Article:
Paul's Cuba split fuels GOP skepticism
© Greg Nash

Sen. Rand PaulRandal (Rand) Howard PaulRand Paul’s Russia visit displays advancement of peace through diplomacy Rand Paul takes victory lap after Brennan's security clearance revoked Trump revokes Brennan's security clearance MORE (R-Ky.) again finds himself at odds with many in the GOP on foreign policy, after he came out in support of the Obama administration’s move to normalize relations with Cuba. 

“It’s not surprising,” one Republican strategist told The Hill. “Once again he has found a way to be even more liberal than Obama on foreign policy. That’s hard to do because there’s only about a dime’s room of space between the two of them, but he always find a way to get into it.” 

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By fueling his isolationist image, Paul has set himself up for what will likely be a bruising battle on international issues with other GOP contenders in the primaries if he chooses to run for president.

“The road to hell is paved with isolationist intentions,” said Rick Wilson, a Florida Republican strategist. “He was already viewed with suspicion, not just by the donor class, but by the part of the party that believes in strong national security and promoting American values abroad, and now he’s behind throwing a lifeline to a communist dictator.” 

A Paul spokesman hit back that the senator's position was intended to open relations with countries, and his detractors had political motivations. 

“Isolationism is cutting off trade with a country and not engaging in diplomacy and trade. Ending the embargo is the opposite of isolationism. Seems like some of the for-hire political class are already competing for jobs," said Brian Darling, a Paul spokesman.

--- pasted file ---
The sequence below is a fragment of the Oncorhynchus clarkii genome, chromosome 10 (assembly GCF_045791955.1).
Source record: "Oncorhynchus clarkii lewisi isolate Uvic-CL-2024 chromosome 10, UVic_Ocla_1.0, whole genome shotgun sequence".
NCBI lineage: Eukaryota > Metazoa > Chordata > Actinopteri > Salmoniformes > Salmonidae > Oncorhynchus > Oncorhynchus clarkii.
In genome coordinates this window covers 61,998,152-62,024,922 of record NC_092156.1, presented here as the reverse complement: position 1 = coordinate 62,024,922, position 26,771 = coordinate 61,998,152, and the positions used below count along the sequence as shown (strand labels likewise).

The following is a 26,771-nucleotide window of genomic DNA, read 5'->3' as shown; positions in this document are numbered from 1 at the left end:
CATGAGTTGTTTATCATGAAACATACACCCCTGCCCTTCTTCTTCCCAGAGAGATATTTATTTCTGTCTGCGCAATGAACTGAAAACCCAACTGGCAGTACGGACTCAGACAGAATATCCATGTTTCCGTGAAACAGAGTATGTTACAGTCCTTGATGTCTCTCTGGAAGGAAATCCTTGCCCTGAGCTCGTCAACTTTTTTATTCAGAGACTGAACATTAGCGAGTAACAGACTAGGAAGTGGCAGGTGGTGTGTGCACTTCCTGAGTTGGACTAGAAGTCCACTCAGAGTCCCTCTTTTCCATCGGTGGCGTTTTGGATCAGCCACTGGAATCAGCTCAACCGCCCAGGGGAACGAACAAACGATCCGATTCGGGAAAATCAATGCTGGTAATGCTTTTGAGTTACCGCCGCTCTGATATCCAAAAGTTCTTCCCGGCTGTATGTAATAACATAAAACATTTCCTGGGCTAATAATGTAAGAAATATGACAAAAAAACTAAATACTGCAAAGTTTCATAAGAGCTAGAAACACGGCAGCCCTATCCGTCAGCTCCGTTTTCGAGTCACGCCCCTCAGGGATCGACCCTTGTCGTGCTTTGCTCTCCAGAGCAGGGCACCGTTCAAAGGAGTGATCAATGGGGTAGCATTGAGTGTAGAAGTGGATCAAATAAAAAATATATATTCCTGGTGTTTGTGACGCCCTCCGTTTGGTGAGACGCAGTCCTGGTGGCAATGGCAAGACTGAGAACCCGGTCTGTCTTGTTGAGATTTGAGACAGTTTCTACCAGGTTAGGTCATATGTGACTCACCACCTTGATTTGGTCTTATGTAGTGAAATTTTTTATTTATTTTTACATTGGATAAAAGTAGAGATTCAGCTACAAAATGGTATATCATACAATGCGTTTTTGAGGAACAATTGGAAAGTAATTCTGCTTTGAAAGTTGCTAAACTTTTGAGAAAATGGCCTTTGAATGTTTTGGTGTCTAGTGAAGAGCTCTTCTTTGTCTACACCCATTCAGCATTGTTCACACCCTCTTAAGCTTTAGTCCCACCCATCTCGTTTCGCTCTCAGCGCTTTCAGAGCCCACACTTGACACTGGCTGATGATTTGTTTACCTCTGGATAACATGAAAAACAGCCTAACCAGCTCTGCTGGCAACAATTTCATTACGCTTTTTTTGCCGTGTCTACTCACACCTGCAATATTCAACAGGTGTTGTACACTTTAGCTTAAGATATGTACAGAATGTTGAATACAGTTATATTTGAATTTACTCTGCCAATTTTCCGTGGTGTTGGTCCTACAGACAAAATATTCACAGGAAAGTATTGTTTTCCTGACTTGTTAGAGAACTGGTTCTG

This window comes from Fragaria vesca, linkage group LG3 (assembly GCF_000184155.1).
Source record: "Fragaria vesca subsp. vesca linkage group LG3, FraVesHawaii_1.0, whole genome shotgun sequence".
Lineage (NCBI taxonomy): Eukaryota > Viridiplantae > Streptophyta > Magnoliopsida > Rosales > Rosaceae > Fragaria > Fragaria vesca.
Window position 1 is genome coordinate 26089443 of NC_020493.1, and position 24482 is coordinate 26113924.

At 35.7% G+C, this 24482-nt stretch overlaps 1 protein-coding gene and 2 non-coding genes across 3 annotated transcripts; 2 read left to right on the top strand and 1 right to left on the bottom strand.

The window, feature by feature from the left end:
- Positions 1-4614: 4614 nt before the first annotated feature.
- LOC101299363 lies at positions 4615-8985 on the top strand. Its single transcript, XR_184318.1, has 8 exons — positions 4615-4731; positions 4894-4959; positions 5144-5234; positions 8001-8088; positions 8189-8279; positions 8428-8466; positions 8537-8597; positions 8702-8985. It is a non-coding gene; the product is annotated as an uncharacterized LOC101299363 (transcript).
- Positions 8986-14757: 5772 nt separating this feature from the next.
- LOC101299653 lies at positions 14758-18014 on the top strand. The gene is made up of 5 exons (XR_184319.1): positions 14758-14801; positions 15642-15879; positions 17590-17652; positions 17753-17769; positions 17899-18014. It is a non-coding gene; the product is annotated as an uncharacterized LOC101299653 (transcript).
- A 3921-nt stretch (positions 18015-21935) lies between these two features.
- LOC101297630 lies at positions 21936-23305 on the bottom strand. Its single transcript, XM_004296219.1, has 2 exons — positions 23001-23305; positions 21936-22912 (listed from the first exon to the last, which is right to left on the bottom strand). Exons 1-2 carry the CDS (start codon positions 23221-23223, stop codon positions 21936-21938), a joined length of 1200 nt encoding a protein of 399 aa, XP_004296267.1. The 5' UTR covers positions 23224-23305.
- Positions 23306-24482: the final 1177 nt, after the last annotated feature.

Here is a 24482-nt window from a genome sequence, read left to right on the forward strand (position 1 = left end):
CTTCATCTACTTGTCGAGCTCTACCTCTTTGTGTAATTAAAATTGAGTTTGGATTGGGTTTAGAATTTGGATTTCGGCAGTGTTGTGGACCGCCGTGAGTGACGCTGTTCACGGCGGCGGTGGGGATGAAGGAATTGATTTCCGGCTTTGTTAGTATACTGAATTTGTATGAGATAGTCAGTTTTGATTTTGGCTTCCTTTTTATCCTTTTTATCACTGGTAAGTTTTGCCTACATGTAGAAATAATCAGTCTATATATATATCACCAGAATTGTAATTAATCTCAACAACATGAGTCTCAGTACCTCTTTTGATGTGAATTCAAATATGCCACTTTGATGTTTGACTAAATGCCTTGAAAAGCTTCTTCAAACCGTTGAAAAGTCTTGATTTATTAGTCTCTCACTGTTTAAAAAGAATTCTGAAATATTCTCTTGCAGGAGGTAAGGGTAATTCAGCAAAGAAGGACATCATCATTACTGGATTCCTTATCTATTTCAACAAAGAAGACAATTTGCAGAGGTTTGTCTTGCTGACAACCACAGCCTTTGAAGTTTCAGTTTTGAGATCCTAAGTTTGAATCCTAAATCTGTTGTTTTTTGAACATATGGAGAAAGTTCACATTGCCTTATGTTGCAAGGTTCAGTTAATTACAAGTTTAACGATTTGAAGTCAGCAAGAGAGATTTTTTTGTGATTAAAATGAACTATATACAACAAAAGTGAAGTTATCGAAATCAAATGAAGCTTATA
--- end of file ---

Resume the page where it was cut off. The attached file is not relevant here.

There was near unanimity among Republicans who lined up against Obama on Cuba, and other likely challengers, including former Florida Gov. Jeb Bush and Sens. Marco Rubio (R-Fla.) and Ted Cruz (R-Texas), all criticized the president and said they continue to support the embargo.

Several Republican strategists say Paul is positioning himself to fight a battle over foreign policy that he can’t win in the Republican primaries if he runs for president.

“This is going to set him back with early [Republican] primary voters who believe in muscular foreign policy,” said GOP strategist Ford O’Connell. “It’s a systematic Rand Paul problem, and it’s what happens when he tries to morph his libertarian ideas into conservative philosophy.”

On Thursday, Paul announced his support for the Obama administration’s move to normalize relations with Cuba and seemed to go even further, saying the U.S. embargo against the country, which will stay in place for the time being, is bad policy.

"The 50-year embargo just hasn't worked," Paul said. "If the goal is regime change, it sure doesn't seem to be working, and probably it punishes the people more than the regime because the regime can blame the embargo for hardship." 

Paul’s comments came a full day after Florida lawmakers and many in the Republican Party quickly expressed fury at President Obama’s actions.

Rubio seized the spotlight on Wednesday. The potential 2016 candidate was up and down the radio and TV dials excoriating the president as the “single-worst negotiator we’ve had in the White House” and vowing to use his expected chairmanship on a Senate Foreign Relations subcommittee to fight the policy move.

Bush, who announced this week he was actively exploring a bid for the White House, accused the Obama administration of rewarding dictators. And Sen. Ted Cruz (R-Texas), another likely GOP contender, accused Obama of legitimizing the Castro regime in Cuba and of throwing it a "badly-needed economic lifeline.”